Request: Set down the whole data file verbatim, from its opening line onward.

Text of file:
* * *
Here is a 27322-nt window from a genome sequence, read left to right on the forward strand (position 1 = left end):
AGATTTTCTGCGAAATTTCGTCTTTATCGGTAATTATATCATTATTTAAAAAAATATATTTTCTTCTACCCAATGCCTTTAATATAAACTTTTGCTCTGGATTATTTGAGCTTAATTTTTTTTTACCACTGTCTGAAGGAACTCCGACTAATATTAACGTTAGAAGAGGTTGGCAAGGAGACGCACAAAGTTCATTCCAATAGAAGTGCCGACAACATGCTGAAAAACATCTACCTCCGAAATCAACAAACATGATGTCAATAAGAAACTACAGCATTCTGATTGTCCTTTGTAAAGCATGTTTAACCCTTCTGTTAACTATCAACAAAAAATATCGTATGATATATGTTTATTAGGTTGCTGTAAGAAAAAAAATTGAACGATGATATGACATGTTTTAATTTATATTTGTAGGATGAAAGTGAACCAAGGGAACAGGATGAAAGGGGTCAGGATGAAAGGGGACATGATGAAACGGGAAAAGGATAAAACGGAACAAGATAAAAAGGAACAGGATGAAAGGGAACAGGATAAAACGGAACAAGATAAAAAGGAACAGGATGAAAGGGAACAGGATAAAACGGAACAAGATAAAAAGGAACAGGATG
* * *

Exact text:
Here is a 27322-nt window from a genome sequence, read left to right on the forward strand (position 1 = left end):
AGATTTTCTGCGAAATTTCGTCTTTATCGGTAATTATATCATTATTTAAAAAAATATATTTTCTTCTACCCAATGCCTTTAATATAAACTTTTGCTCTGGATTATTTGAGCTTAATTTTTTTTTACCACTGTCTGAAGGAACTCCGACTAATATTAACGTTAGAAGAGGTTGGCAAGGAGACGCACAAAGTTCATTCCAATAGAAGTGCCGACAACATGCTGAAAAACATCTACCTCCGAAATCAACAAACATGATGTCAATAAGAAACTACAGCATTCTGATTGTCCTTTGTAAAGCATGTTTAACCCTTCTGTTAACTATCAACAAAAAATATCGTATGATATATGTTTATTAGGTTGCTGTAAGAAAAAAAATTGAACGATGATATGACATGTTTTAATTTATATTTGTAGGATGAAAGTGAACCAAGGGAACAGGATGAAAGGGGTCAGGATGAAAGGGGACATGATGAAACGGGAAAAGGATAAAACGGAACAAGATAAAAAGGAACAGGATGAAAGGGAACAGGATAAAACGGAACAAGATAAAAAGGAACAGGATGAAAGGGAACAGGATAAAACGGAACAAGATAAAAAGGAACAGGATG